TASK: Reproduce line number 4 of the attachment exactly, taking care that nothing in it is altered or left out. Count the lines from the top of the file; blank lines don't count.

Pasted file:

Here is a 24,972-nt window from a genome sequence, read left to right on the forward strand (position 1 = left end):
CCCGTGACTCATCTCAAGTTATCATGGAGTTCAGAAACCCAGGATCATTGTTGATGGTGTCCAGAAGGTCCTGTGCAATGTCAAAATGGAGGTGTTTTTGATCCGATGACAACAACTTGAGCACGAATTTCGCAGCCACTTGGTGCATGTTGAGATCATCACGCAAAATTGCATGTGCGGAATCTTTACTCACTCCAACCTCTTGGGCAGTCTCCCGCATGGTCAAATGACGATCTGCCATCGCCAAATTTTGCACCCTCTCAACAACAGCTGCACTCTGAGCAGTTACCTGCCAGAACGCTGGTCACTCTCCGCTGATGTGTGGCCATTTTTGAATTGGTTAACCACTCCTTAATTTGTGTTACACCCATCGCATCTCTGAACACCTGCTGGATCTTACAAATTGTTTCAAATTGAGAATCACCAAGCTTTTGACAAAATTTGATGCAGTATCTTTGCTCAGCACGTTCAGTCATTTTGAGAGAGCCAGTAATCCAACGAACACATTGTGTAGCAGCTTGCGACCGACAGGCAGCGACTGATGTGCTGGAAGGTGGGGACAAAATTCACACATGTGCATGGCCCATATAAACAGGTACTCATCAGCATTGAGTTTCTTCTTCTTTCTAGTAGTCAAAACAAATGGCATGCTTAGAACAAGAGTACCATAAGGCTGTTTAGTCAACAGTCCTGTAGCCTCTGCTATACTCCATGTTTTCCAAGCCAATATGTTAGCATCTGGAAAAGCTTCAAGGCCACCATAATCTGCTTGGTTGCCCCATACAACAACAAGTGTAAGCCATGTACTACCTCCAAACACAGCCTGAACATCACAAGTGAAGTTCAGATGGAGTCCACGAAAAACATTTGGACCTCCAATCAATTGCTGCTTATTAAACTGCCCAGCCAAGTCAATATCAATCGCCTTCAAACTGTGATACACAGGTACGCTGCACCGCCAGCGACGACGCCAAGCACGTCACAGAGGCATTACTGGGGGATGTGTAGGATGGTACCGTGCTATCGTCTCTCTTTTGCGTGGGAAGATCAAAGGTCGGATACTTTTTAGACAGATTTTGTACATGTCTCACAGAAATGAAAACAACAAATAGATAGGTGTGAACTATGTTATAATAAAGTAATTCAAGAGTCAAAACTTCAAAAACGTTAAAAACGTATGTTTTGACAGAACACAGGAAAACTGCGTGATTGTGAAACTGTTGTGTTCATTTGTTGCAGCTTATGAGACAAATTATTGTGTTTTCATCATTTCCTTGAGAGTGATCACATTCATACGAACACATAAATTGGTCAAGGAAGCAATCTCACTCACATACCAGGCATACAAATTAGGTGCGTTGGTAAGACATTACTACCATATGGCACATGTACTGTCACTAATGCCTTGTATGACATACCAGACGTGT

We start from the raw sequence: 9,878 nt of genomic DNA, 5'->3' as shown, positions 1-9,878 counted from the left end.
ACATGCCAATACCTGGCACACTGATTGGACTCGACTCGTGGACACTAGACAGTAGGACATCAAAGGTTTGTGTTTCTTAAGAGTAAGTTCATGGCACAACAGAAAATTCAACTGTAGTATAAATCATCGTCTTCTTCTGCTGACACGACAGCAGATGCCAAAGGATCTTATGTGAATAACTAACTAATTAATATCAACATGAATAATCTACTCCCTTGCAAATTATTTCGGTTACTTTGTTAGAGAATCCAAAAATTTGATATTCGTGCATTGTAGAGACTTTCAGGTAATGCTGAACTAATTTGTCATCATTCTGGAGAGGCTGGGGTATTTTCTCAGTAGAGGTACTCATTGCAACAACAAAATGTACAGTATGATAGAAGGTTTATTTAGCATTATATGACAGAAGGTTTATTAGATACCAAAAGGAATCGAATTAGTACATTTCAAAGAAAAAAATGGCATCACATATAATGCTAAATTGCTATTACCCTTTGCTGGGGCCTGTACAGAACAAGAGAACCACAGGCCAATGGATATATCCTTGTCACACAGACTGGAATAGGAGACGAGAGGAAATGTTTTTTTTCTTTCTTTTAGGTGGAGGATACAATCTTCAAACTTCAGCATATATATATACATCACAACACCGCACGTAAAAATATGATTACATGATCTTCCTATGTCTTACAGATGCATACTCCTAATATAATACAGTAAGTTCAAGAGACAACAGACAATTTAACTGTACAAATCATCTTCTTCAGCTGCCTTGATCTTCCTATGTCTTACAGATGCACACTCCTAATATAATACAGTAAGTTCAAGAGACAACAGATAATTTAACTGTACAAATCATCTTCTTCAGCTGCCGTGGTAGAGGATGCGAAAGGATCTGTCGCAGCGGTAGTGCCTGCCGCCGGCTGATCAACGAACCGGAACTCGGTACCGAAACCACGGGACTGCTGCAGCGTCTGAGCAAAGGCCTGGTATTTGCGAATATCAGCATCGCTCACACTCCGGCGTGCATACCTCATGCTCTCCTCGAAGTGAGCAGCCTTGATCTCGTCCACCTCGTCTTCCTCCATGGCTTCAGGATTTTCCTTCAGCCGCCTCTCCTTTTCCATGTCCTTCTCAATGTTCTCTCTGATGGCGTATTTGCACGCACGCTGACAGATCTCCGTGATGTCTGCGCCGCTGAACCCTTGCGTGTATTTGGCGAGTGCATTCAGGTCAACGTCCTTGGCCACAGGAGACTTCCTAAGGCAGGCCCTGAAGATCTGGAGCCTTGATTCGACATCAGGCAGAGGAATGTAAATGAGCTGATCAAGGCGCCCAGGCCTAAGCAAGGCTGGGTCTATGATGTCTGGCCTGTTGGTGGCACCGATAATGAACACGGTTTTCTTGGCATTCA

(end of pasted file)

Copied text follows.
ACATGCCAATACCTGGCACACTGATTGGACTCGACTCGTGGACACTAGACAGTAGGACATCAAAGGTTTGTGTTTCTTAAGAGTAAGTTCATGGCACAACAGAAAATTCAACTGTAGTATAAATCATCGTCTTCTTCTGCTGACACGACAGCAGATGCCAAAGGATCTTATGTGAATAACTAACTAATTAATATCAACATGAATAATCTACTCCCTTGCAAATTATTTCGGTTACTTTGTTAGAGAATCCAAAAATTTGATATTCGTGCATTGTAGAGACTTTCAGGTAATGCTGAACTAATTTGTCATCATTCTGGAGAGGCTGGGGTATTTTCTCAGTAGAGGTACTCATTGCAACAACAAAATGTACAGTATGATAGAAGGTTTATTTAGCATTATATGACAGAAGGTTTATTAGATACCAAAAGGAATCGAATTAGTACATTTCAAAGAAAAAAATGGCATCACATATAATGCTAAATTGCTATTACCCTTTGCTGGGGCCTGTACAGAACAAGAGAACCACAGGCCAATGGATATATCCTTGTCACACAGACTGGAATAGGAGACGAGAGGAAATGTTTTTTTTCTTTCTTTTAGGTGGAGGATACAATCTTCAAACTTCAGCATATATATATACATCACAACACCGCACGTAAAAATATGATTACATGATCTTCCTATGTCTTACAGATGCATACTCCTAATATAATACAGTAAGTTCAAGAGACAACAGACAATTTAACTGTACAAATCATCTTCTTCAGCTGCCTTGATCTTCCTATGTCTTACAGATGCACACTCCTAATATAATACAGTAAGTTCAAGAGACAACAGATAATTTAACTGTACAAATCATCTTCTTCAGCTGCCGTGGTAGAGGATGCGAAAGGATCTGTCGCAGCGGTAGTGCCTGCCGCCGGCTGATCAACGAACCGGAACTCGGTACCGAAACCACGGGACTGCTGCAGCGTCTGAGCAAAGGCCTGGTATTTGCGAATATCAGCATCGCTCACACTCCGGCGTGCATACCTCATGCTCTCCTCGAAGTGAGCAGCCTTGATCTCGTCCACCTCGTCTTCCTCCATGGCTTCAGGATTTTCCTTCAGCCGCCTCTCCTTTTCCATGTCCTTCTCAATGTTCTCTCTGATGGCGTATTTGCACGCACGCTGACAGATCTCCGTGATGTCTGCGCCGCTGAACCCTTGCGTGTATTTGGCGAGTGCATTCAGGTCAACGTCCTTGGCCACAGGAGACTTCCTAAGGCAGGCCCTGAAGATCTGGAGCCTTGATTCGACATCAGGCAGAGGAATGTAAATGAGCTGATCAAGGCGCCCAGGCCTAAGCAAGGCTGGGTCTATGATGTCTGGCCTGTTGGTGGCACCGATAATGAACACGGTTTTCTTGGCATTCA